The Honorable Justice Nickels delivered the opinion of the court: Justice Miller, dissenting: Chief Justice Bilandic and Justice Heiple join in this dissent.
The opinion of the court was delivered by: Nickels
JUSTICE NICKELS delivered the opinion of the court:
After a jury trial in the circuit court of Will County, defendant, Michael Blackwell, was convicted of three counts of first degree murder (Ill. Rev. Stat. 1989, ch. 38, par. 9-1(a)(2)), one count of aggravated battery with a firearm (Ill. Rev. Stat. 1989, ch. 38, par. 12-4.2), and one count of reckless conduct (Ill. Rev. Stat. 1989, ch. 38, par. 12-5). Defendant waived his right to be sentenced by a jury. Accordingly, the trial court determined whether defendant was eligible for the death penalty and found that he was eligible under section 9-1(b)(3) of the Criminal Code of 1961 (Ill. Rev. Stat. 1989, ch. 38, par. 9-1(b)(3)). After considering factors in aggravation and in mitigation, the trial court sentenced defendant to death. Defendant's death sentence was stayed (134 Ill. 2d R. 609(a)) pending direct appeal to this court (Ill. Const. 1970, art. VI, § 4(b); Ill. Rev. Stat. 1989, ch. 38, par. 9-1(i); 134 Ill. 2d R. 603).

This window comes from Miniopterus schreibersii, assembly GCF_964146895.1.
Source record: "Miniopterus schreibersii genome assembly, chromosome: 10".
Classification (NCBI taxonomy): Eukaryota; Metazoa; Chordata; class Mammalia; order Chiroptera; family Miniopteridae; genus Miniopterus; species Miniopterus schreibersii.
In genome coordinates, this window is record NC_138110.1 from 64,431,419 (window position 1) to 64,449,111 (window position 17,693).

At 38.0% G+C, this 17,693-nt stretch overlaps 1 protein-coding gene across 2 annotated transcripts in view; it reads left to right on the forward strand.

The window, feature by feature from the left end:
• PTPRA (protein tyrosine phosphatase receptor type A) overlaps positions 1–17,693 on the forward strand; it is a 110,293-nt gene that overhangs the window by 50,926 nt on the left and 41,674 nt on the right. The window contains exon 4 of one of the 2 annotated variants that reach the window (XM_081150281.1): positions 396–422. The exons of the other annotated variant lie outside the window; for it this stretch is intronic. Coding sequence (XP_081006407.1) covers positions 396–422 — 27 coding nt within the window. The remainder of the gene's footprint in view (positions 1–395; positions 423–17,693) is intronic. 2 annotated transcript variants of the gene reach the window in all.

In his initial brief to this court, defendant raised the following issues on appeal: (1) whether the State used its peremptory challenges to discriminate on the basis of race in violation of Batson v. Kentucky (1986), 476 U.S. 79, 90 L. Ed. 2d 69, 106 S. Ct. 1712; (2) whether the evidence supported convictions for second degree murder rather than first degree murder; (3) whether the trial court should have allowed defendant to present final closing argument regarding the issue of second degree murder; (5) whether the State failed to disclose threats made against two witnesses until after trial in violation of Brady v. Maryland (1963), 373 U.S. 83, 10 L. Ed. 2d 215, 83 S. Ct. 1194; (6) whether the death penalty was excessive; (7) whether the trial court erred in permitting the State to make a rebuttal argument at the death penalty hearing; and (8) whether the death penalty statute is unconstitutional. After we heard oral argument in this case, the Supreme Court announced its opinion in J.E.B. v. Alabama ex rel. T.B. (1994), 511 U.S. , 128 L. Ed. 2d 89, 114 S. Ct. 1419, prohibiting gender discrimination during jury selection. Defendant then filed a supplemental brief raising the issue of gender discrimination, and the State responded.